1: Magazine Gate (one of the three additional gates)
This gate was built in 1865. Recently restored cannon are mounted on replicas of mid- 17th-century block carriages. The two cannon closest to Shipquay Gate bear the Tudor rose-and-crown emblem; one has a date stamp of 1590.
2: Shipquay Gate (one of the four original gates)
This was one of the four original gates into the 17th-century city, although the structure we see here today was built in 1805. The River Foyle originally flowed up to the foot of the city walls here and ships that entered Lough Foyle moored close by for people and goods to be unloaded.
3: Water Bastion
Most of this bastion was demolished around 1850 and all that now remains is a small platform. Outside the Millennium Forum Theatre is a sculpture by the artist Antony Gormley.
4: New Gate Bastion
Two demi-culverin cannons are mounted on replicas of 17th- century field carriages. Four embrasures (openings) would have allowed artillery to provide covering fire along the adjacent wall face.
5: Ferryquay Gate (one of the four original gates)
Ferryquay Gate is located on the site of one of the four original gates. It probably led down to the ferry and later, to the first city bridge. It was this gate that on December 7th 1688 was closed by the 13 apprentices to prevent Jacobite troops entering the city, leading to the siege of 1689. The present gate was built in 1866, and the carved heads represent the Revs. George Walker and James Gordon.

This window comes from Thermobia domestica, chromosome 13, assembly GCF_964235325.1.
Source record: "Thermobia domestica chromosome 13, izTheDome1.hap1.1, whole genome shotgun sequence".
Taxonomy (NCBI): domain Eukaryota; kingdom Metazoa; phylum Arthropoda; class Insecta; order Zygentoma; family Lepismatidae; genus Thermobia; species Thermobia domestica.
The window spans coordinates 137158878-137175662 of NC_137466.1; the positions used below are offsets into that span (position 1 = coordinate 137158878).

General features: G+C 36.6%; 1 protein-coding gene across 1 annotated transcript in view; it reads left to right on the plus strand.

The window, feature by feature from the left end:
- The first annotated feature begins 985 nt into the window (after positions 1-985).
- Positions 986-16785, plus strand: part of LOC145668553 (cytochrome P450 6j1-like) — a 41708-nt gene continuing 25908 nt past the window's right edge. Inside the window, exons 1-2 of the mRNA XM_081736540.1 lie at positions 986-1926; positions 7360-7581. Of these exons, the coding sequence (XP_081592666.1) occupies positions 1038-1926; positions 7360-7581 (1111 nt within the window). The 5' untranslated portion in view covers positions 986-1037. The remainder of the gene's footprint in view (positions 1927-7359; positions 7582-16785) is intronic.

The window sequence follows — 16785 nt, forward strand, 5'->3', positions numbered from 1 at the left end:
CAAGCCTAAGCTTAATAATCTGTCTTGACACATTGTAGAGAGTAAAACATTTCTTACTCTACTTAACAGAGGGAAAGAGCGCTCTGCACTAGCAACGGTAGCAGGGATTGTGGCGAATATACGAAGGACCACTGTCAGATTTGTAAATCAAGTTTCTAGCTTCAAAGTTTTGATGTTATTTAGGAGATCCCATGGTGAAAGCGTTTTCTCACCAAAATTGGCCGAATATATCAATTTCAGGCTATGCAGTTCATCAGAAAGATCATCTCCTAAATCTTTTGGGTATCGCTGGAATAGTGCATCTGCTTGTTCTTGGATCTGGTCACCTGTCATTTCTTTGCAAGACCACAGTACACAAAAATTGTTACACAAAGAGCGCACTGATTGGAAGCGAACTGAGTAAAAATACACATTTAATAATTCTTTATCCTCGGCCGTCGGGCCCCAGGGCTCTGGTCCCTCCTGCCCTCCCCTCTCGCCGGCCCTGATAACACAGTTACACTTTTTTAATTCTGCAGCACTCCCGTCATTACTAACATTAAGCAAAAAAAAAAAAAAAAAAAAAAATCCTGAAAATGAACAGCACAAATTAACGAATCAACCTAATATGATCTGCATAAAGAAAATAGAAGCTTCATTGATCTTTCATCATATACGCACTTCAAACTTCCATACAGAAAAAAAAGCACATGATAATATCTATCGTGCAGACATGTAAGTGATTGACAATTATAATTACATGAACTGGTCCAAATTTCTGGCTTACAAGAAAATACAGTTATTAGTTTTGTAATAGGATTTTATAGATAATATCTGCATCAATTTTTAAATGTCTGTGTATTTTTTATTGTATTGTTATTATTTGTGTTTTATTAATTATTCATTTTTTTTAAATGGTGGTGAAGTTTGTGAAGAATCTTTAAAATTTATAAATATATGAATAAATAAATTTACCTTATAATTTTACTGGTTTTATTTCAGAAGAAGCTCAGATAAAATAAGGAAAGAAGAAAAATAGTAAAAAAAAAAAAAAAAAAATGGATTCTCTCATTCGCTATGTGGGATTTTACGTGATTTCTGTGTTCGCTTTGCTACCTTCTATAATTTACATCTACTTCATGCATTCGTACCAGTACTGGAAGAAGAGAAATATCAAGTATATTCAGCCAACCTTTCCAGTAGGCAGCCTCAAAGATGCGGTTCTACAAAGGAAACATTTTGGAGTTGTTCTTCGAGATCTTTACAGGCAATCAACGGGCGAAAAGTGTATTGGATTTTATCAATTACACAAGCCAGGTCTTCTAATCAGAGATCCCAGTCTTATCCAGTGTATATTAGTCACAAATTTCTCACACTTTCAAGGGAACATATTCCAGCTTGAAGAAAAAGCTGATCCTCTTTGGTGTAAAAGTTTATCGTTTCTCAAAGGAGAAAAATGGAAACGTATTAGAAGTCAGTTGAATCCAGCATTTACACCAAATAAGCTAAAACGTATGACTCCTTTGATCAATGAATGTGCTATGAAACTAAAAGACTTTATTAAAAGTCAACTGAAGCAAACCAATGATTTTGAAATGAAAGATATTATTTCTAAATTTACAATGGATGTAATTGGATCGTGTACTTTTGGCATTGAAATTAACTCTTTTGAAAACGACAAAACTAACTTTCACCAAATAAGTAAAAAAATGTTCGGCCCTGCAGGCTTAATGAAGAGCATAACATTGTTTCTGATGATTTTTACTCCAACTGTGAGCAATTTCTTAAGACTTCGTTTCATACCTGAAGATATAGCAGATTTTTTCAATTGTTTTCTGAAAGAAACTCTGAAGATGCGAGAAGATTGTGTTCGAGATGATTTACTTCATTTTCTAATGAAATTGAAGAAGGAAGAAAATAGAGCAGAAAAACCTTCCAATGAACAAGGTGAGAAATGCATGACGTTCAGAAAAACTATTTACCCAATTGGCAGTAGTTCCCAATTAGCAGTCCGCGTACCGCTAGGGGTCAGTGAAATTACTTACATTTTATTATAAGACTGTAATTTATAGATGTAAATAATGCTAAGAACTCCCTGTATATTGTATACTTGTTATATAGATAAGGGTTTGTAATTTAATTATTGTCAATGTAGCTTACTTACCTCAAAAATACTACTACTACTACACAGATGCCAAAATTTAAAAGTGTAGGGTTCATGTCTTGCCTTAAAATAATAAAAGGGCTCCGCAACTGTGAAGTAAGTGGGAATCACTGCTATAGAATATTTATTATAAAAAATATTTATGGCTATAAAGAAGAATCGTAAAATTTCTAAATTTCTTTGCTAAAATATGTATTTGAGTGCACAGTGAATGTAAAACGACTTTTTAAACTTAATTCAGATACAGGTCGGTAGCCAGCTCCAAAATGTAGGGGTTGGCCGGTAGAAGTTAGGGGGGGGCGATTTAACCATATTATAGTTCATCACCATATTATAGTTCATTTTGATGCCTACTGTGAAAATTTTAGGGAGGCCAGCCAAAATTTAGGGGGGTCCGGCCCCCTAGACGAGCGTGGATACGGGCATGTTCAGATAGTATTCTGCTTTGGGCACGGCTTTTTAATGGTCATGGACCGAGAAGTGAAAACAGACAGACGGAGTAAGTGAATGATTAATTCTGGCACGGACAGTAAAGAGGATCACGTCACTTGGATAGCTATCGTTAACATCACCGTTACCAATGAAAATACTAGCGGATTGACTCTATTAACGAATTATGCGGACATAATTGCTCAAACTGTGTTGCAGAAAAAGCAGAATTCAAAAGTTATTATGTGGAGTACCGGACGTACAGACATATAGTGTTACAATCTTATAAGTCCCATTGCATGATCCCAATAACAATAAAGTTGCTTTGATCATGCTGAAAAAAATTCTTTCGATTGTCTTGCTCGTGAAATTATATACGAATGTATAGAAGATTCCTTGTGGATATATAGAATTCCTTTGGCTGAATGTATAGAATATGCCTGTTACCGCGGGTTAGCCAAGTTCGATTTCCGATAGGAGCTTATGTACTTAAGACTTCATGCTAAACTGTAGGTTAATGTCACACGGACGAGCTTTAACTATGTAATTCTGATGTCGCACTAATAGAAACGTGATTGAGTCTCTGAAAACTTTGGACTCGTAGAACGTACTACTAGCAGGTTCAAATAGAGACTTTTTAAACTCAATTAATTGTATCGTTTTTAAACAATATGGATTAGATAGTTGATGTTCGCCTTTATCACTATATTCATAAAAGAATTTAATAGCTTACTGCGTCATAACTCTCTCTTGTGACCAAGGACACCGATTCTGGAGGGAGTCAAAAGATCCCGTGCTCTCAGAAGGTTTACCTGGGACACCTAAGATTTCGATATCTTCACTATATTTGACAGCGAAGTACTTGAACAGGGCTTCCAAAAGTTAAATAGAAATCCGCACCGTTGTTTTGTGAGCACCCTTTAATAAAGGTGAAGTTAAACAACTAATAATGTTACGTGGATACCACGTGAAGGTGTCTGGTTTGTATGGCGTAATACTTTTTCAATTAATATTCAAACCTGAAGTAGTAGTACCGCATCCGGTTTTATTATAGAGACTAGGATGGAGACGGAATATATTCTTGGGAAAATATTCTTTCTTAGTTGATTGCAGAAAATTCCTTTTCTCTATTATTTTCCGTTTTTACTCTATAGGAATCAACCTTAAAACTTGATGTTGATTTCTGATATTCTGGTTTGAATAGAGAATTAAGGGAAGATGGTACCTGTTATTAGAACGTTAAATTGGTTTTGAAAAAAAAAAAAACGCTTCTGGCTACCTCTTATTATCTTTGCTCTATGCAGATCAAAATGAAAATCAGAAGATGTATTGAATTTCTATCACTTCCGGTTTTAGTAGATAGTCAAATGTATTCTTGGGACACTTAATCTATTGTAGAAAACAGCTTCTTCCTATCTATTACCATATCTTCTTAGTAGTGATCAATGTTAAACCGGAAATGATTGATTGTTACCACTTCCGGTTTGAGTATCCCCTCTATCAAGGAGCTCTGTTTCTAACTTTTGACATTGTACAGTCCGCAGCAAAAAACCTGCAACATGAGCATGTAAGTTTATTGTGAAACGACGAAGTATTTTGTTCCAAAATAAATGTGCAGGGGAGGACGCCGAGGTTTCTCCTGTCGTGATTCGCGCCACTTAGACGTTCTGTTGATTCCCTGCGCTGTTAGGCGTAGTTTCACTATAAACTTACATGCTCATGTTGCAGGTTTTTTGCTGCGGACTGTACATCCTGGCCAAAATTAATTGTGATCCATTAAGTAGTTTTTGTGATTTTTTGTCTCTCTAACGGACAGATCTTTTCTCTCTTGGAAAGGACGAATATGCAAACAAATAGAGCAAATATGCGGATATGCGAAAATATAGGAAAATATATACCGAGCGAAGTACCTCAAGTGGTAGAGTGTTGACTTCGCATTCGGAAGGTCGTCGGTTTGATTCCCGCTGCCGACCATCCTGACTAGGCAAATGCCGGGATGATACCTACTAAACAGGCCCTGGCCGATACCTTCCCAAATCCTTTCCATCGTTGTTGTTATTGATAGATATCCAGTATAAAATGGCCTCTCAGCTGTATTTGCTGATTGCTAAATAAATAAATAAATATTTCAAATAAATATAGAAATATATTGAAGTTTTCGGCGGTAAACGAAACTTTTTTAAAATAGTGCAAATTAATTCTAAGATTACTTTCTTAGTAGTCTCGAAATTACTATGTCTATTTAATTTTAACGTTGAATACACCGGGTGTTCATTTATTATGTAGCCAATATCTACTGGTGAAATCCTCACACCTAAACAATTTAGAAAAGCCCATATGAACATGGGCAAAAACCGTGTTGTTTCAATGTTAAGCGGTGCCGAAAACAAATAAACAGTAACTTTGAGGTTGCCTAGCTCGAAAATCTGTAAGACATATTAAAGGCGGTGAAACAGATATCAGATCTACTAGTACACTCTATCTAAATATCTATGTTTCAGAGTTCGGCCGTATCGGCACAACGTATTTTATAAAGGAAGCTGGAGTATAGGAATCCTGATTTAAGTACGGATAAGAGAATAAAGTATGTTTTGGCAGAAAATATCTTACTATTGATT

6: Artillery Bastion
Within Artillery Bastion are two cannons. The first is an English saker with a City of London shield on it, one of a batch sent by the City in 1620. The second is a demi-culverin sent to the city in 1642 by the London Salters Company, one of a group of 15 gifted by the London Companies to strengthen the defenses.
7: New Gate (one of the three additional gates)
New Gate was first opened in 1787 and was later replaced by the present gate in 1866.
8: St. Columb’s Cathedral
St Columb’s Cathedral was built between 1628 and 1633. During the 1689 siege the lead from the spire was used for artillery, and two cannon were mounted on the tower for defense. As you walk along the ramparts, note the sentry box. A firing platform for musketeers (banquette) may have been positioned here. This Cathedral is the mother church of the Church of Ireland in the Anglican Diocese of Derry and is the parish church of Templemore. St. Columb’s Cathedral was the first Protestant Cathedral built in both Britain and Ireland after the Protestant Reformation.
9: Church Bastion
It was from Church Bastion that King James II was fired upon as he approached the city on April 18th 1689, when the siege began in earnest. In the bastion you can see two demi-culverin cannon. Along the outer wall face is a small gateway, known as a ‘sallyport’. Tradition has it that this gateway was used during the siege, and that it leads into St Columb’s Cathedral.
10: Bishop’s Gate (one of the four original gates)
Bishop’s Gate was one of the four original entrances to the city. The current gate was erected in 1789 in commemoration of the 1689 siege. The carved keystones represent the Rivers Boyne and Foyle.
11: Double Bastion